How do you thank someone for providing you with fifty years of entertainment? What’s the recipe for that? On Saturday night Michael Wrycraft paid tribute to the Greatest Rock’n’Roll Band in the World with a concert at Hugh’s Room in Toronto! OK, it’s true that Mick and Keith, Charlie and Ronnie (not to mention Brian, Mick and Bill) couldn’t be there to see it, but that doesn’t mean it was any less meaningful or wonderful for those of us who did turn up! Holy cow!
Wrycraft called it Get Yer Ya-Yas Out which was the name of one of the Stones’ finest live albums (one of the best live albums ever, really). And I have to say, if anyone had any YaYas left in ‘em by the end of the night I feel sorry for them! (Come to think of it…maybe the chatty woman at the back was stiflin’ her YaYas, maybe that was her problem). The rest of us sure had a great time getting ours out! YaYas that is!
Now I should tell you that Michael’s Tribute Shows tend to be a bit laid back sometimes. That’s not a criticism, just an observation. Of course, his shows have tended to be tributes to the great singer-songwriters like James Taylor, Paul Simon, Carole King, Roger Waters. ROGER WATERS?!? Thassright, Pink Floyd! He did host a Pink Floyd show last year. It was awesome! Totally mind-blowing! But the Stones? The Stones require volume, and energy, and…volume. And a drummer, of course. You want to be able to turn to the audience at some point and say, “Charlie’s good tonight, isn’t he!?” You could say that about all the drummers on Saturday night, each one adjusted the kit for themselves, and each one provided just the right amount of boom-boom-boom combined with appropriate tshh-tshhh-tshh!
Right off the bat we got rolling, with Samantha Martin and the Haggard’s take on “Gimme Shelter”. You’d’ve thought The Stones themselves were there as the familiar guitar riff kicked off, and then when Samantha opened her mouth…you thought, “Geez, who needs Mick?” A blues drenched “Love In Vain finished their set. Things calmed down a bit when Wrycraft introduced Jadea Kelly accompanied by the great steel guitarist Burke Carroll. They did “Angie” and “Dead Flowers” and Jadea’s vocals were sweet, but the steel guitar was even sweeter. Aaah!
Next up Roxanne Potvin on guitar and vocals blew the roof off the place with a sizzling “Ventilator Blues” and an amazing take on “Can’t You Hear Me Knocking”. What a performance. What raw courage! Whew! Her power could be a reason why Scott McCord seemed to be working so hard in following. His renditions of “Sway” and “Happy” were solid, and the Bonafide Truth Horns blew up a storm, but we were just exhausted by what had come before. The intermission was a welcome break, to catch our breath, and buy a CD or two.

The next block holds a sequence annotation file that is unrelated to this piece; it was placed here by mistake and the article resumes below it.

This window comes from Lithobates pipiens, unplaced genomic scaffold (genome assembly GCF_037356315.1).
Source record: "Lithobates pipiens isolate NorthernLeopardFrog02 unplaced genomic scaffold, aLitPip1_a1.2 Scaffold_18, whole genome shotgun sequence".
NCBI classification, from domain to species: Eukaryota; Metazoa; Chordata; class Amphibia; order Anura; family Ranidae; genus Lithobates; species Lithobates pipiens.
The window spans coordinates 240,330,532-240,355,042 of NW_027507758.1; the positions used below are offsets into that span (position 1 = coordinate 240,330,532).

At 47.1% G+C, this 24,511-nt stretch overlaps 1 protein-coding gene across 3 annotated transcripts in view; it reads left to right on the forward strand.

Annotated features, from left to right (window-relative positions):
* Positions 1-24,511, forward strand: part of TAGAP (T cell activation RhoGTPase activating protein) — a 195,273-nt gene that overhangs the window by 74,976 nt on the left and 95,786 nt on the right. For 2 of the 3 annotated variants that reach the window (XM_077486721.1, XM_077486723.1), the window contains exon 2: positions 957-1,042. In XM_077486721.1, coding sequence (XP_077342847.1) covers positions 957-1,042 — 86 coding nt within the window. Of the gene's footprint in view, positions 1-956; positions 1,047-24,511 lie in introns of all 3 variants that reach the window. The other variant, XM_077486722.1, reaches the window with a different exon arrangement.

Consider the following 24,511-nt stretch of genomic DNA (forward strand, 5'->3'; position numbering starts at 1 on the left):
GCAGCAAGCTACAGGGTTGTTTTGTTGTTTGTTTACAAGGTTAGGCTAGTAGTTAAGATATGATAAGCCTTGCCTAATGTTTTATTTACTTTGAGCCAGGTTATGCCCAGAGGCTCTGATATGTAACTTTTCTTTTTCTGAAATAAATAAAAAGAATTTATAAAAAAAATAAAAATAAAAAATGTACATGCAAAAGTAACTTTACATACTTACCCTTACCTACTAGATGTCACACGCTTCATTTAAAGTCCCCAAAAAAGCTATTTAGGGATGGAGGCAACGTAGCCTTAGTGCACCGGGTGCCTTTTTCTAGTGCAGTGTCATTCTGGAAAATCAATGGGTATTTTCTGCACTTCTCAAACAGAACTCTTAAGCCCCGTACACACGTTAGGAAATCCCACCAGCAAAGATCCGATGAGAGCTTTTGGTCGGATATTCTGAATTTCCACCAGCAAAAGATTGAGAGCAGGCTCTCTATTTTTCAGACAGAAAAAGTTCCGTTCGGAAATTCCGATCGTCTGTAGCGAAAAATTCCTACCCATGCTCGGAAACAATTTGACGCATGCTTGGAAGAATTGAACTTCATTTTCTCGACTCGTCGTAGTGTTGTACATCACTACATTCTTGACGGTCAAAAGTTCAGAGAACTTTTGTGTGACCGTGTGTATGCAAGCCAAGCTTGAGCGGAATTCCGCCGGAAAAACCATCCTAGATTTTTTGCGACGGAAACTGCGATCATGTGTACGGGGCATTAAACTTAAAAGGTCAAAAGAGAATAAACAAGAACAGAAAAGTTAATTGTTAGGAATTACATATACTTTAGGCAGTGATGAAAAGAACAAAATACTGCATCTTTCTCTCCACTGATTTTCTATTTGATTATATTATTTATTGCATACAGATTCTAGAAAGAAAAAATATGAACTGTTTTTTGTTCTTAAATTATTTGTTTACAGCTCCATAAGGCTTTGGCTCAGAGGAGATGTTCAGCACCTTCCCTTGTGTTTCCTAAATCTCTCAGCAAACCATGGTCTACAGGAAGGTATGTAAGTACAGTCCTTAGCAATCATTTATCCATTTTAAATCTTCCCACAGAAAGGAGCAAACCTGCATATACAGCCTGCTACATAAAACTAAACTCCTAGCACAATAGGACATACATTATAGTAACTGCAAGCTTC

The second set opened with guitar master Michael Occhipinti and saxophonist/singer Lester McLean jazzing it up on a Sonny Rollins tune. They were celebrating Rollins’ 80th birthday because Rollins had played the sax solo on “Waiting On A Friend”. Then they did that song with McLean tackling Mick Jagger’s high pitched “oohs” perfectly. Between this tune and their incredible rendition of “Emotional Rescue” (including the ‘I’ll be your knight in shining ahhr-mour…’ part, done in McLean’s most fey-Jaggeresque style) the mix of sax, processed guitar and amazing singing added up to a real highlight. But then O Susanna came on stage and said she didn’t feel like herself tonight, and invited us to see her as “a real @#$%in’ @##hole…Mick Jagger”. You know what? She sold “Under My Thumb”! I bought it. She was Mick, prowling, strutting, posturing. And the band (which included two members of Blue Rodeo) rocked out beautifully. “Shine a Light” was a surprise second track, well done!
I was looking forward to hearing from Gurf Morlix, because he had been a key part of Michael’s Beatles’ Tribute a while back, and also because I just flat out love this guy’s music. He stepped up onto his stomp boxes and provided his own percussion for emotive takes on “Wild Horses” (with backup vocals from O Susanna) and “Let It Bleed”. The guy is good.
Then it was almost over. Just one more band, Hamilton’s own Harlan Pepper. They’re like twenty years old, but they’ve been together since 2008, and gigging hard ever since. Fresh from the Daniel Lanois Greenbelt Picnic, and having opened for Blackie & the Rodeo Kings and Lee Harvey Osmond these guys know their way around a stage. And they know their way around a Stones song too. They captured the essence of the greatest rock’n’roll band with fiery versions of “Beast of Burden” and “Midnight Rambler”. There aren’t enough superlatives to describe the thrill of watching and hearing these young fellas as they rocked the joint! On their last note they were awarded with a spontaneous standing ovation. Maybe the ovation was really for all that had gone before, but Harlan Pepper deserved it!
All the performers came back for a“glorious trainwreck” version of “Sweet Virginia” but since Gurf and Samantha knew the song and led it off this was one of the best-sounding conclusions to a Wrycraft show I’ve ever heard. This was Michael’s fortieth show, paying tribute to a fifty year old band. It was AWESOME! I look forward to another forty shows.
photo by Robert Saxe